We recently published two special alerts in the compensation area. One addressed new proposed regulations under IRC Section 409A, dealing with nonqualified deferred compensation arrangements, and the other reviewed new proposed regulations dealing with nonqualified deferred compensation arrangements maintained by governmental and tax-exempt entities. You can those alerts here and here.
In PLR 20162208, the IRS ruled that a tenancy in common ownership arrangement that might be created in the future under a contract would not be treated as a partnership for federal income tax purposes. The taxpayer owned a commercial rental property and entered into a lease of the property with another party. At the same time, the parties entered into an option agreement that granted the taxpayer a put option to sell all or a portion of the property to the lessee. The agreement also granted the lessee a call option to purchase from the taxpayer any portion of the property over which the taxpayer had not exercised his option to sell to the lessee. The purchase price upon the exercise of either of the options would be an amount based on the fair market value of the property at the time the agreement was entered, increased annually by a stated percentage which the parties determined represented a reasonable appreciation factor for the property.
In the event that either party’s option was only partially exercised, they would thereafter co-own the property as tenants in common. Their relationship as co-owners would be governed by a co-ownership agreement. The agreement provided that any sale or lease of the property, or borrowing money against the property, required the approval of both of the co-owners. A third-party manager could be hired to manage the property with the agreement of both co-owners. The agreement with the manager would be for a period of one year, but it would automatically be renewed for successive one-year periods unless either the manager or a co-owner were to give 20 days’ prior written notice.
Under the income tax law, a co-ownership of property can become treated as a partnership for income tax purposes if the co-owners carry on a trade, business, financial operation or venture and divide the profits therefrom. Avoiding the treatment of a co-ownership arrangement as a partnership for income tax purposes can be important because the federal income tax law does not permit a Section 1031 exchange of a partnership interest; rather the like-kind exchange would have to done by the partnership. If the arrangement between the parties is simply the co-ownership of property, then either of the parties can do a Section 1031 exchange of its tenancy in common interest.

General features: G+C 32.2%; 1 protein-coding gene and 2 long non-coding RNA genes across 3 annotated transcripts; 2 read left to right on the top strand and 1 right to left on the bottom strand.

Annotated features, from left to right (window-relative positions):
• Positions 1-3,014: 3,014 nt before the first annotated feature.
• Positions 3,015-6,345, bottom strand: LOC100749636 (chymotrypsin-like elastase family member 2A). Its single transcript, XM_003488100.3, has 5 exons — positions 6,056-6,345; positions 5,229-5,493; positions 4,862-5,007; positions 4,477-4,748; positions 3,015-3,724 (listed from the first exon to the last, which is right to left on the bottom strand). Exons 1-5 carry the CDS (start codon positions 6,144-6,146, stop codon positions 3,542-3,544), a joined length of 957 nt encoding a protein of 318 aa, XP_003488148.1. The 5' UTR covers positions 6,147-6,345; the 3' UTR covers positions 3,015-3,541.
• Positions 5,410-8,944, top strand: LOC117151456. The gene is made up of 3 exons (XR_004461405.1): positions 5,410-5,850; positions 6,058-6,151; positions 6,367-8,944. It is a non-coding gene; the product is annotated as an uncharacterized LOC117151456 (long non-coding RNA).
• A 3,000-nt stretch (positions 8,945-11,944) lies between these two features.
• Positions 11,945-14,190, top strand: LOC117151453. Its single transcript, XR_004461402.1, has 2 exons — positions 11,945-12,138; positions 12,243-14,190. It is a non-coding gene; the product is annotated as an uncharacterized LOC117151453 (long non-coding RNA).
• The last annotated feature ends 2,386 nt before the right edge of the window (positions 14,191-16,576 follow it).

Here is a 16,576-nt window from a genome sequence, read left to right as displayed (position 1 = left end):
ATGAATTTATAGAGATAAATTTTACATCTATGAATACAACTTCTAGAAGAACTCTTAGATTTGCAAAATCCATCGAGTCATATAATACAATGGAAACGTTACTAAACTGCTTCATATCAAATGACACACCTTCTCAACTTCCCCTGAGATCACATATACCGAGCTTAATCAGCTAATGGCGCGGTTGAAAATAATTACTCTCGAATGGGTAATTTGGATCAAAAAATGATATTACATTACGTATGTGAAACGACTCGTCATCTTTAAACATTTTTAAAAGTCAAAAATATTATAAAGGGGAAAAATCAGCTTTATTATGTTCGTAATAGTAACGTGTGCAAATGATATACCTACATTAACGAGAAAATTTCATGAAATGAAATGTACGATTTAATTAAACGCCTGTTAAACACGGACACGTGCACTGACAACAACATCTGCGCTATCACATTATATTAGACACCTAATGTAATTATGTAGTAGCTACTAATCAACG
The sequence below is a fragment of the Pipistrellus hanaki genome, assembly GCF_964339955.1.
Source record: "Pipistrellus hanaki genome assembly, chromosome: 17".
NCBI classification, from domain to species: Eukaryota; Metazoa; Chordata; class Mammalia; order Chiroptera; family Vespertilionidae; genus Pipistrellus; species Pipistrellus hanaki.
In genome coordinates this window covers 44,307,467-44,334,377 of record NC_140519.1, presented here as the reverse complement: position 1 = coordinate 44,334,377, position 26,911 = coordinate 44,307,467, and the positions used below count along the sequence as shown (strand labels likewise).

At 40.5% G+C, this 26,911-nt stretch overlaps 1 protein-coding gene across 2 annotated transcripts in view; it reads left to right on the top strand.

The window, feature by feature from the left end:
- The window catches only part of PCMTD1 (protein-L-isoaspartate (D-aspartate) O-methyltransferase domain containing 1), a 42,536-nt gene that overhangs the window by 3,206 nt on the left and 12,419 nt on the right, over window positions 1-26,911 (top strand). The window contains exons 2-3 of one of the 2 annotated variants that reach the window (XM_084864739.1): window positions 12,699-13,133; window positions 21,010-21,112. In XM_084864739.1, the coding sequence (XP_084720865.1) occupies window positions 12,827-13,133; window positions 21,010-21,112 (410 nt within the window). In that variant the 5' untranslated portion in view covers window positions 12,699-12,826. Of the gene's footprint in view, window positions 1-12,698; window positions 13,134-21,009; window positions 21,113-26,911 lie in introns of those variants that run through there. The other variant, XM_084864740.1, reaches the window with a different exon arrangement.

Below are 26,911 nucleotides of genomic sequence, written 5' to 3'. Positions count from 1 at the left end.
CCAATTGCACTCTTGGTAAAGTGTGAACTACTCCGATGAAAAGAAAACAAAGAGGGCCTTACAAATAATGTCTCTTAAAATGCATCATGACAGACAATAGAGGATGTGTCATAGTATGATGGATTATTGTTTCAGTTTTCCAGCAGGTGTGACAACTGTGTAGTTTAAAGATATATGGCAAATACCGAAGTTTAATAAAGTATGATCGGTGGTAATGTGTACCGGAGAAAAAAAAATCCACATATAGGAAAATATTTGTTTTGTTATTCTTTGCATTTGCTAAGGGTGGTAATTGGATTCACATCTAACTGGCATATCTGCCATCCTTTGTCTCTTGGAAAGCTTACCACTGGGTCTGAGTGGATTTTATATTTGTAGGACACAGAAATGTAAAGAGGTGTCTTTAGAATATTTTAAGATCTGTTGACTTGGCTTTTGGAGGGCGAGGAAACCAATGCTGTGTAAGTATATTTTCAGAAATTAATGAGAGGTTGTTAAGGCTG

To assist taxpayers in structuring these kinds of arrangements, the IRS issued Revenue Procedure 2002–22, which sets forth guidelines based upon which the Internal Revenue Service will issue a private letter ruling to taxpayers that their co-ownership arrangement does not constitute a partnership for federal income tax purposes. The IRS determined that the co-ownership arrangement contemplated by the parties met the requirements of Revenue Procedure 2002–22, and would not be treated as a partnership for federal income tax purposes.
The Revenue Procedure requires, among other things, that all co-owners must consent to sales, leases or borrowing against the property, and the co-ownership agreement so provided. All co-owners’ consent is required to hire a manager for the property. Any agreement with the manager cannot be for a term in excess of one year. In this case, the IRS determined that the automatic rollover of the agreement for additional successive one-year terms was acceptable.
No co-owner can have a put option to require any other co-owner to purchase his interest. While the taxpayer did have a put option, the option was in force prior to the time the co-ownership existed. The taxpayer initially owned the entire property. He had an option to sell part or all of the property to the lessee. It would be that sale of a part of his interest to the lessee that would cause the co-ownership to come into existence. Since the put option was operative prior to the creation of the co-ownership, the IRS did not view the put option as violating the requirement of the Revenue Procedure.
The Revenue Procedure does allow a co-owner to grant a call option for another party to purchase his interest. The lessee had a call option over any part of the property still owned by the taxpayer after his put option was partially exercised or not exercised. The option price under the call option must represent the fair market value of the property at the time the option is exercised. In this case, the parties agreed that the option price would be the fair market value of the property at the time the co-ownership agreement was entered, adjusted annually by a fixed percentage. The IRS determined that this would be an acceptable estimation of the fair market value of the property at the time of the exercise of the call option.
A recent Tax Court case illustrates the importance of keeping corporations and other legal entities in good standing under the laws of their state of formation. In Allied Transportation Inc. v. Commissioner, the charter of a Maryland corporation was revoked and voided because the corporation failed to file a property tax return for the taxable year 2003. The corporation continued to do business and to file federal income tax returns.